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KatieMI has 6 years experience as a BSN, MSN, RN and specializes in ICU, LTACH, Internal Medicine.

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1). This is Southwest. The region well known for lower salaries for all nurses (as well as physicians, teachers and many other occupations,  BTW. Heck, my hubby had a fat pay cut when he was in Sandia as compared with multiple other national lab programs!)

2). What else in the package? CME $$$, malpractice (a gig), good time off (BIG gig), etc? 

3). In the wast majority of cases, whatever the previous nursing time, a novice NP is treated as a novice NP and paid as such. You're out of your zone, you lose seniority, you start from square 1 all over again and work up from the bottom. Only one good thing is one year NP experience is usually treated as much more than one year in nursing. 

4). Nowadays with hire freezes and oversupply of new grads your friend is very, very lucky to have a job with a big employer and within a large system. Please just let her enjoy her new job and get experience; in a year or two she will know enough to choose another place of employment if she wishes. 

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HealthNutNP has 7 years experience as a BSN, MSN, RN, NP and specializes in Surgical Oncology.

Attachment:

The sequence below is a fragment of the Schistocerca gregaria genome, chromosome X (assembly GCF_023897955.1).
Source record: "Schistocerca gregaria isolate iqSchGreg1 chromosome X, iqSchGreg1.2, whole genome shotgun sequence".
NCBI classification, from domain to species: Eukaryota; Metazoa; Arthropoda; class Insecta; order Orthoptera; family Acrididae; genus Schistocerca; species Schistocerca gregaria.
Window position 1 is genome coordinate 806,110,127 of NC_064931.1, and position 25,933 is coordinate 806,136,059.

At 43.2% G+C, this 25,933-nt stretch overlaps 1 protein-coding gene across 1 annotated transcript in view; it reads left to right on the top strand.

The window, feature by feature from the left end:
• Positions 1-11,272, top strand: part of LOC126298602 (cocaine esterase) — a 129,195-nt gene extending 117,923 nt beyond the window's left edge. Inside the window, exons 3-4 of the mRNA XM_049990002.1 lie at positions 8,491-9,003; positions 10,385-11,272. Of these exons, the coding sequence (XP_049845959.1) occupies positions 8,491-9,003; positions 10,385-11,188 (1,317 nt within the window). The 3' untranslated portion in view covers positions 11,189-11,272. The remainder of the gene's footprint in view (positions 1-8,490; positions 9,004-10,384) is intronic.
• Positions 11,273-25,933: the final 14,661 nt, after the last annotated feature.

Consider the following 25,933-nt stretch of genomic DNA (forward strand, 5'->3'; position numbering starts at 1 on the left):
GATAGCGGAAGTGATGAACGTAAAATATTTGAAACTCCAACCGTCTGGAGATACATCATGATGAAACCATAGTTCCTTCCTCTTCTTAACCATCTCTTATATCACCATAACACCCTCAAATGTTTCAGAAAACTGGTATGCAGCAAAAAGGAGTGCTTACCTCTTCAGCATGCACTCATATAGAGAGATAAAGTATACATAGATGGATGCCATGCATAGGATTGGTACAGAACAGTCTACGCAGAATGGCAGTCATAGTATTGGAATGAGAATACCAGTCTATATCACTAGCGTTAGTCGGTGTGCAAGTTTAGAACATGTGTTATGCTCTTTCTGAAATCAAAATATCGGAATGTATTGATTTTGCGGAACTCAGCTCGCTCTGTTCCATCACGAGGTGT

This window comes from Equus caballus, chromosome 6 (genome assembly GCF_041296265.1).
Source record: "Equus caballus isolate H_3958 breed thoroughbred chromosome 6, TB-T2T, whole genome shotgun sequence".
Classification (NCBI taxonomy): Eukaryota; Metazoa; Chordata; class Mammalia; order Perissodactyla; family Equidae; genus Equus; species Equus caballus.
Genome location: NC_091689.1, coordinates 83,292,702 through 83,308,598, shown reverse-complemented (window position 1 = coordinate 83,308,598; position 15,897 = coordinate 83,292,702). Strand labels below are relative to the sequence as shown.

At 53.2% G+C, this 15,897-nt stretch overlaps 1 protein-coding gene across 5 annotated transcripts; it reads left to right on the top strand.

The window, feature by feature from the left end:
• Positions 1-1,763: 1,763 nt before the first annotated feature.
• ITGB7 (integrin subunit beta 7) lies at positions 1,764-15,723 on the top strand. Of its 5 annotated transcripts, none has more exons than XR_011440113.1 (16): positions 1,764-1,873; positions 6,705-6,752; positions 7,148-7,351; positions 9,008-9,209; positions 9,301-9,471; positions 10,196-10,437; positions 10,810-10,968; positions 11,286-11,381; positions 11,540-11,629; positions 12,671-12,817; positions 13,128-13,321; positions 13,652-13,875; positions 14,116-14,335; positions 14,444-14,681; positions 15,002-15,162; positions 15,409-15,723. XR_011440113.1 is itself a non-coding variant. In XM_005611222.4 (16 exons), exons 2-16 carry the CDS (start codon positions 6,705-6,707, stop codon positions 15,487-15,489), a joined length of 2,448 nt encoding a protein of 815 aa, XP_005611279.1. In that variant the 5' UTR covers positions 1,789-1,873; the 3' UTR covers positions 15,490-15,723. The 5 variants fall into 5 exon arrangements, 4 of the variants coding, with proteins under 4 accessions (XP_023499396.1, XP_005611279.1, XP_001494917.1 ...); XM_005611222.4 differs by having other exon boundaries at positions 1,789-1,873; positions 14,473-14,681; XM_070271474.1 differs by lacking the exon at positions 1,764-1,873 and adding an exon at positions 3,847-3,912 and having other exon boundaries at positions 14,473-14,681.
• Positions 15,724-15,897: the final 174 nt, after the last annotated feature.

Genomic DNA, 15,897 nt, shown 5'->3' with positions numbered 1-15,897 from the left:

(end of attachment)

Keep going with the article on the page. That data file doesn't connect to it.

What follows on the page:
15 Posts; 457 Profile Views

KatieMI - all very good points! Especially with the hiring freezes going on, it is a great thing she has a stable income. I'm happy if she is happy!

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FullGlass has 2 years experience as a BSN, MSN, NP and specializes in Adult and Geriatric Primary Care.

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New grad pay varies a lot by location.  The Southeast is notorious for paying NPs poorly.  

California has the highest pay overall for NPs.  New grads here generally start at $110K or higher.

It is easy enough to Google NP pay by state, city, etc., to get an idea of what to expect in your region.  Faculty at your school should also be giving you some idea of the pay for new grad NPs where your school is located.

 

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YG FNP has 11 years experience as a ADN, BSN, MSN, RN, APRN, NP.